New Jersey Division of Child Protection & Permanency v. B.O., 438 N.J. Super. 373 (App. Div. 2014). Very few appeals are based on the argument that the finder of fact erred in assessing the credibility of witnesses. That is because “[o]ur trial system is built on the premise that fact-finders are able to view a witness, watch direct and cross-examination, and decide whether the witness was truthful when making those statements that are crucial to the decision-making,” as Judge Koblitz wrote in this opinion. Appellate courts, who review only a cold record and do not see the witnesses, are very reluctant to second-guess the factfinder. This opinion s a reminder that the principle of deference to a factfinder’s credibility determinations remains an important one.
In this child abuse/neglect case, defendants “Betty” and “Ted” are the parents of “Timmy,” who was seven weeks old at the time of the key events. The parents brought Timmy to the hospital, saying that after putting him into his bassinet for a nap in the morning, they found him in the afternoon not breathing, with blue lips, and with a blanket covering his face. A houseguest, “Jay,” told a different story of how Timmy came to be in that dreadful condition. Jay told the police that Betty and Ted had both taken oxycodone the night before Timmy was taken to the hospital, and that Betty had gone to sleep with Timmy in her bed. Ted slept in a different room and did not prevent Betty from sleeping in the same bed with Timmy. The next afternoon, Jay banged on Betty’s door to wake her up, and when he entered the bedroom, he saw Betty “roll off the baby.” Timmy’s “head was a dark bluish color and his lips were purple,” Jay said. Timmy was then taken to the hospital. He had sustained serious brain damage. The Division charged Betty and Ted with child abuse and neglect.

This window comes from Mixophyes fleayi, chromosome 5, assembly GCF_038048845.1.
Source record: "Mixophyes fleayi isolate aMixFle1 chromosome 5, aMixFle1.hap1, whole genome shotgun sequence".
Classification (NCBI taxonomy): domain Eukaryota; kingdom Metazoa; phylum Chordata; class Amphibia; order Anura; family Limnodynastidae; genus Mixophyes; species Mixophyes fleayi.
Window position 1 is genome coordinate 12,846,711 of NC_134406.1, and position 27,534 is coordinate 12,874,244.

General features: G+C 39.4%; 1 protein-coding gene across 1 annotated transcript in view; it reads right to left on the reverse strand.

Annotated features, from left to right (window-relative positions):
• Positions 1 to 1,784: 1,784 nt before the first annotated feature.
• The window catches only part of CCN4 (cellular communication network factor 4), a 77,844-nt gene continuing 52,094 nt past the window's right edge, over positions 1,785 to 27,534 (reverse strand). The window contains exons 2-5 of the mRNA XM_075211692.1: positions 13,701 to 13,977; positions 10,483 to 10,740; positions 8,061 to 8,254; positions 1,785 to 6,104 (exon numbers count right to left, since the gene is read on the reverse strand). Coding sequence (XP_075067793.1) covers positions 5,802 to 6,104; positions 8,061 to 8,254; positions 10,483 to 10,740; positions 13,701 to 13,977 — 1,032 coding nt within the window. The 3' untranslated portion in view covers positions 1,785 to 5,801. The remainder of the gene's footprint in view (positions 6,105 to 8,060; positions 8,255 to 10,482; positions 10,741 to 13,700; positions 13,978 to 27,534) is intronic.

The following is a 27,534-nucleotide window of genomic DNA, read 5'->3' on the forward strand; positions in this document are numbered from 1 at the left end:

At the trial on those charges, Jay’s story changed. Among other things, he admitted that he had lied when he said that he had seen Betty roll off Timmy. It also developed that he had been arrested for burglary for stealing things from Betty and Ted’s apartment. A doctor who was a child abuse specialist with thirty years of experience, and who saw Timmy every day, testified that Jay’s original version of events was “much more consistent as a plausible cause” of the resulting neurological damage to Timmy. But the doctor conceded that without Jay’s statement, the doctor would have deemed the cause of Timmy’s respiratory failure to be unclear. He rejected, however, Betty’s story of having found Timmy with a blanket over his head because a child that young lacked the motor skills to pull a blanket over his head, and even if the blanket were over Timmy’s head, he would still have gotten enough air to avoid suffocation.
The Division found Betty and Ted guilty of abuse and neglect (Betty, for “co-sleeping” with Timmy while she was impaired by drugs, and Ted, for his failure to prevent what happened). They appealed, but the Appellate Division affirmed, noting that the Division’s burden was only to show abuse or neglect by a preponderance of the evidence, and to demonstrate that it was “more likely than not” that defendants had abused Timmy. There was no need to show intent, but only “grossly and wantonly negligent” conduct.
Betty and Ted argued that because the doctor’s opinion was based on Jay’s original story, and because Jay was so unworthy of belief, the Division had not proven its case. Judge Koblitz disagreed. Jay’s testimony might have been disbelieved by the trial judge. But defendants did not testify, and Judge Koblitz, noting that the trial judge had spelled out reasons why he believed Jay’s version, noted that Jay’s testimony was not so incredible that it had to be rejected. She also distinguished this abuse/neglect context from a criminal case. “When the welfare of a defenseless baby is at stake, and the burden of proof is more probable than not, different considerations apply. A neglectful parent is a serious danger to an infant. We must be particularly vigilant not to improperly interfere with the credibility determinations of the trial judge where the danger to an innocent party of an incorrect determination is so severe. We owe great deference to the assessment of the trial judge, particularly in light of the expertise of the family court.”
Betty and Ted also raised some evidentiary objections. Judge Koblitz rebuffed those arguments too. The standard of review was “abuse of discretion resulting in a manifest error or injustice.” The panel did not find that here.